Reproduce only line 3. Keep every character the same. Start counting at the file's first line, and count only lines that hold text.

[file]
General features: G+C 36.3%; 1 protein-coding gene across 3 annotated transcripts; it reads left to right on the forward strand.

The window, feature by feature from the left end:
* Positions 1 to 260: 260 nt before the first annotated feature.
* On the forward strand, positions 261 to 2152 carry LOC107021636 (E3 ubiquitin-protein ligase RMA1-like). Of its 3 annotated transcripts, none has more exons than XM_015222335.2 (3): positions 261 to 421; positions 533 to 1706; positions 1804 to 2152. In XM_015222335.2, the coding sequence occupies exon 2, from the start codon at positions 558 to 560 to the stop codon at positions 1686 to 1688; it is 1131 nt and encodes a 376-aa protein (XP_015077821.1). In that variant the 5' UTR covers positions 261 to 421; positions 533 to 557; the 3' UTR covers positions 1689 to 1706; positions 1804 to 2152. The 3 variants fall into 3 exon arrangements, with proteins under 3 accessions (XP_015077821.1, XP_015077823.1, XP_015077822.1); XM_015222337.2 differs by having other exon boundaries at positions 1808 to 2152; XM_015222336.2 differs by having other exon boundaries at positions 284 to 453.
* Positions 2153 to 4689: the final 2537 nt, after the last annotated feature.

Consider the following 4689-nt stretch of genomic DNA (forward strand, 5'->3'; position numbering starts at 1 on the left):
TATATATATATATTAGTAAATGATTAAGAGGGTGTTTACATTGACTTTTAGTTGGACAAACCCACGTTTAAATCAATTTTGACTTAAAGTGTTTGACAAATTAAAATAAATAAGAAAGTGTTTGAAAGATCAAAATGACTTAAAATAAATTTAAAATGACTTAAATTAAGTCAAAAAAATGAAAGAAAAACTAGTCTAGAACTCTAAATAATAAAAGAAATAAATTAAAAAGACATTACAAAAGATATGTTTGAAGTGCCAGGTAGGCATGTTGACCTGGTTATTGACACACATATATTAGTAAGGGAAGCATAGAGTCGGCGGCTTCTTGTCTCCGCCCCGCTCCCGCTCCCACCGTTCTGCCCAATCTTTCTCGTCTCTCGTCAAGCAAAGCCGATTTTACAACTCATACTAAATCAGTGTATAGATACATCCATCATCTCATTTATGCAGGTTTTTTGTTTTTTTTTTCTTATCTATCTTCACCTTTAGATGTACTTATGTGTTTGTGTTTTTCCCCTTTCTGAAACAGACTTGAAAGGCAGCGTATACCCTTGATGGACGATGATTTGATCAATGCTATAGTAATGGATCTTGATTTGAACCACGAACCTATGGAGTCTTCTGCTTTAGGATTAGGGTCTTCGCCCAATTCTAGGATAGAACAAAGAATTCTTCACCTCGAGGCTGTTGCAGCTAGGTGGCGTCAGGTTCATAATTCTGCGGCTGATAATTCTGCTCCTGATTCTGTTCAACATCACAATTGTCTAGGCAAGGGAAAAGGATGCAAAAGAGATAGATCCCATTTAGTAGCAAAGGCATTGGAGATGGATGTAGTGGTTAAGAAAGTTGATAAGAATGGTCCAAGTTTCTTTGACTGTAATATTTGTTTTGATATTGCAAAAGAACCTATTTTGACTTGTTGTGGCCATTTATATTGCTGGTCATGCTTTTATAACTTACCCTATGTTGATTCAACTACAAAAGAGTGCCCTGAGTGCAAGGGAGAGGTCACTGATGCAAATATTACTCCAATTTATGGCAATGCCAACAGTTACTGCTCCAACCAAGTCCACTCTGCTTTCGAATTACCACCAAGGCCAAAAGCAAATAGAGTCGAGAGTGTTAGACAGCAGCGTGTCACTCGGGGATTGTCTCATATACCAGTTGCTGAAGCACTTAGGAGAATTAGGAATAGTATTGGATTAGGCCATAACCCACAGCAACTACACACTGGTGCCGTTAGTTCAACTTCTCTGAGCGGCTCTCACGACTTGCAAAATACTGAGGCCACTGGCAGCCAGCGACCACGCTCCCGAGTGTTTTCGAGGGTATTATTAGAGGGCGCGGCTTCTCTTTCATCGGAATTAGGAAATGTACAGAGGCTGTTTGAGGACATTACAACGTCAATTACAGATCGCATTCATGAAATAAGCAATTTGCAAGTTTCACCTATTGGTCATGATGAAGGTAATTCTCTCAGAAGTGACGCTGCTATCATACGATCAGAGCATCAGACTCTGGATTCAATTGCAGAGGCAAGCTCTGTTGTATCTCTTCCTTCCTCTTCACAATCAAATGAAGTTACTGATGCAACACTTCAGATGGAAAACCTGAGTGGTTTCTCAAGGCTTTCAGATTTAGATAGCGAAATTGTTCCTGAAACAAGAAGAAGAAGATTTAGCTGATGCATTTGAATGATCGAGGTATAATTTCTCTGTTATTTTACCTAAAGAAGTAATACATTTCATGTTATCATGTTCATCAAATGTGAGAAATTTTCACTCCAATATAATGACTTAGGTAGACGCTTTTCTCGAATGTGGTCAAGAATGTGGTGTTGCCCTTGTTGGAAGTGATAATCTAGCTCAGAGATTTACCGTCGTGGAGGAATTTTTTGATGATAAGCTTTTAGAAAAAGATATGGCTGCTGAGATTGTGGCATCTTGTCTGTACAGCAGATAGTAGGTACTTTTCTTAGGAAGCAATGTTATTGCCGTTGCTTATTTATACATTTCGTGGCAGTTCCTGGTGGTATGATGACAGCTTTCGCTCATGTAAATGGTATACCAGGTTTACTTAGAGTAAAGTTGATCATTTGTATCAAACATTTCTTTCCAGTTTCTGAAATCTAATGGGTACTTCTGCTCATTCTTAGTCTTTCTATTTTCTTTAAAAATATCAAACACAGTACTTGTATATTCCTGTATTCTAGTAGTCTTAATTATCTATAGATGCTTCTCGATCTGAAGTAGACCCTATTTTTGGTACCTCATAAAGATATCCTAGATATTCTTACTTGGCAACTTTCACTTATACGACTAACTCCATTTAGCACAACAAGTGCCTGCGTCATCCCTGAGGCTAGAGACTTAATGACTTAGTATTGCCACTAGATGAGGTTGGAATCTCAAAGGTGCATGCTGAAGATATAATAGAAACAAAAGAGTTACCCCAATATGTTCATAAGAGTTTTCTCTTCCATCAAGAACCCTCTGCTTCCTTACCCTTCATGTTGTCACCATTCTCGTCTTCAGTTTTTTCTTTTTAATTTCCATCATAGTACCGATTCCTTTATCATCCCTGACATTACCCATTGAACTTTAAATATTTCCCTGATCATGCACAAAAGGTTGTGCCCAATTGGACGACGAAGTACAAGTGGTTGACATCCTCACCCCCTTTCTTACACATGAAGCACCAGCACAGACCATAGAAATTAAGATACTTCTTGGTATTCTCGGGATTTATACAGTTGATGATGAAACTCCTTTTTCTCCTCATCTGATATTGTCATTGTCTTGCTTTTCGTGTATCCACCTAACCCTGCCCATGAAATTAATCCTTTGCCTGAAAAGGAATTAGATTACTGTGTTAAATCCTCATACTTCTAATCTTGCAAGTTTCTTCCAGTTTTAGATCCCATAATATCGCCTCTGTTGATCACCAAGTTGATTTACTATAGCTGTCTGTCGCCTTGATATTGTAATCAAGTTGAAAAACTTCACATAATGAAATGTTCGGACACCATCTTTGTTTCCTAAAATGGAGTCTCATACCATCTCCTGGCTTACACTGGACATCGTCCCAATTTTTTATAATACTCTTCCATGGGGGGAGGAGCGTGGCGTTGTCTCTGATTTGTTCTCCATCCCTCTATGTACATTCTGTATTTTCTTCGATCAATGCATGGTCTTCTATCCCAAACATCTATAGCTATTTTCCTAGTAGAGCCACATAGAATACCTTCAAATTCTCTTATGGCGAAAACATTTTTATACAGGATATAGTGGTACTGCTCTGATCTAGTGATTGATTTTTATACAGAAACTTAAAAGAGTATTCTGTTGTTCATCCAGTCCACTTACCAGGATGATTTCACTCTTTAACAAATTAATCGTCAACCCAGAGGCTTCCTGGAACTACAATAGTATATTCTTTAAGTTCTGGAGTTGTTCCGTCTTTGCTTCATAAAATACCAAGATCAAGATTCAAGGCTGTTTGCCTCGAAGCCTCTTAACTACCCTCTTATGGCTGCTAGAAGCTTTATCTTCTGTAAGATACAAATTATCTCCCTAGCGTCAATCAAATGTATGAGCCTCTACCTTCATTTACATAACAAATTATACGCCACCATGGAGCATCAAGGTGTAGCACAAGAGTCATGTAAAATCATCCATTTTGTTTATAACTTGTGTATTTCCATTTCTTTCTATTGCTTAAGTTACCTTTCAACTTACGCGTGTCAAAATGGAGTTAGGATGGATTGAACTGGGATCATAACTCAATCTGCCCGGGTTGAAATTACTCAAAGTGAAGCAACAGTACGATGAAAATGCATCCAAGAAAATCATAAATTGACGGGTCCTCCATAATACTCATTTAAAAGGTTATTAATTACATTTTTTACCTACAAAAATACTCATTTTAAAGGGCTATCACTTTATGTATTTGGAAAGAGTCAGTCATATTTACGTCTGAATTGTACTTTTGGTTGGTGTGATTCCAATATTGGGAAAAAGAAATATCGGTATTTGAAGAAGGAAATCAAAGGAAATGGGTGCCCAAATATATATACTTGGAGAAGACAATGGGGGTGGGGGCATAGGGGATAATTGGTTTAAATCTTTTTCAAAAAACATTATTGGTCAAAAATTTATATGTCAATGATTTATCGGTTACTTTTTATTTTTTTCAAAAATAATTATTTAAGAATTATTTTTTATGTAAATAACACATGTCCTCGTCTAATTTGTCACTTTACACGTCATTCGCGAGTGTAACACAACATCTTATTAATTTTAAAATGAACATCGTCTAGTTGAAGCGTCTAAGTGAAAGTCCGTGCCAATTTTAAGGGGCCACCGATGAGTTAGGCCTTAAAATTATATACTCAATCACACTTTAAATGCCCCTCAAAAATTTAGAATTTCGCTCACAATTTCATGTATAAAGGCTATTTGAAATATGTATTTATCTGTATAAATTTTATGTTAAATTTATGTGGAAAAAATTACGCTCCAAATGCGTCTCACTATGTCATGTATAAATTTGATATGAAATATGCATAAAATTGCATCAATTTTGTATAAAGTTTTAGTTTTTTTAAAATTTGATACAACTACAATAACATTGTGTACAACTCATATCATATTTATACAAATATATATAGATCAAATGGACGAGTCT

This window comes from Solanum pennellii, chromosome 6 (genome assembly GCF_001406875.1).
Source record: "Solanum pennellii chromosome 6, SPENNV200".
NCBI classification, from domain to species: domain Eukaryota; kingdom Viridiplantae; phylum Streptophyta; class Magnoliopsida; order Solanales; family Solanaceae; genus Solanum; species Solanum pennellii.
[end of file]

* Positions 1 to 260: 260 nt before the first annotated feature.